Even though the entire Swiss Federal Railway (Schweizerische Bundesbahn, SBB) network is equipped with power lines, each train carries one or more batteries on board. These batteries are an important safety feature as they supply power to the rail cars in emergencies and during regular short interruptions, for example, when they are recoupled at stations. This guarantees that the lighting, doors, information system and the magnetic rail brakes of the rail cars are fully functional at all times. Today, each on-board battery weighs 334 kg, meaning that SBB trains transport 2000 t in battery weight alone. Consequently, more energy is consumed and tracks are worn down due to this weight. To reduce this energy demand and resulting costs, SBB plans to phase out its heavy lead-acid batteries gradually and replace them by a more modern and durable battery system that can be monitored.
Developing this railway-compatible battery is challenging, as installation should not require substantial modification. To this end, the SBB project “New battery technology SBB” was initiated in 2014. It is a collaborative effort together with the BFH Energy Storage Research Centre (ESReC) in Biel.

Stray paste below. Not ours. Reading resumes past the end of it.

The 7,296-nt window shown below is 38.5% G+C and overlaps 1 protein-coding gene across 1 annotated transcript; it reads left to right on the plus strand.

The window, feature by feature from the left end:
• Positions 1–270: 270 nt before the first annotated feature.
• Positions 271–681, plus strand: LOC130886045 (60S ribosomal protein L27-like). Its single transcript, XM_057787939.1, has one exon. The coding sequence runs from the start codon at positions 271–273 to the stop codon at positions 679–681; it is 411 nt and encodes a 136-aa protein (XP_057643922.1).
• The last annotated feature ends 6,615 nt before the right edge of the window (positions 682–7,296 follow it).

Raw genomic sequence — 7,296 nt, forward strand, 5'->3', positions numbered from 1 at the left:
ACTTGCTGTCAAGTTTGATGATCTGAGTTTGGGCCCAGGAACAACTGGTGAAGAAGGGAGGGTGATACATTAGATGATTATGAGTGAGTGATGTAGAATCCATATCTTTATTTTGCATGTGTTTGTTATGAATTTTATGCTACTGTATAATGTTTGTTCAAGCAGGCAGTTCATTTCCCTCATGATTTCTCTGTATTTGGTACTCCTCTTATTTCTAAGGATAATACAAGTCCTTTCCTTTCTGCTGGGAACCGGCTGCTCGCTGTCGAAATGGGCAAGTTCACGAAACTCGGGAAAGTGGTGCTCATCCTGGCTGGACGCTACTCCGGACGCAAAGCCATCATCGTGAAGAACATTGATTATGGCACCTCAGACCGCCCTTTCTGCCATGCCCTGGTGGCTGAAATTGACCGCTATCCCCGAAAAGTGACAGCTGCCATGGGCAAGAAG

Three years after project kick off, researchers have produced a functional prototype. Contrary to the current batteries, the system is composed of lithium iron phosphate battery cells; it is lighter by a factor of three and smaller by a factor of two. The battery provides several advantages: reduced weight lowers energy demand and the chemical composition of the battery cells increases efficiency, durability, lifetime and safety. Additionally, it is equipped with a battery management system (BMS), which ensures that the battery is charged optimally, further raising its lifetime to about 12 years or even more (current batteries have a lifetime of only 5-7 years). Thereby, overall lifecycle costs and resource consumption were lowered substantially.
The public procurement process has started recently and several battery suppliers will make an effort to offer a battery system satisfying the increased demands regarding lifecycle costs and monitoring specifications. The functional prototype now serves as a reference for the experience gained and technical features to be implemented.
Read more in an article by the Swiss Federal Office of Energy (SFOE), that supports the project as part of its pilot and demonstration program.
For more information about the BFH Energy Storage Research Centre, refer to BFH-ESReC.
For more information about the project, contact Christian Vögtli.
Prof. Andrea Vezzini, who is Deputy Head of SCCER Mobility and coordinates Capacity Area A1, also directs the BFH-ESReC.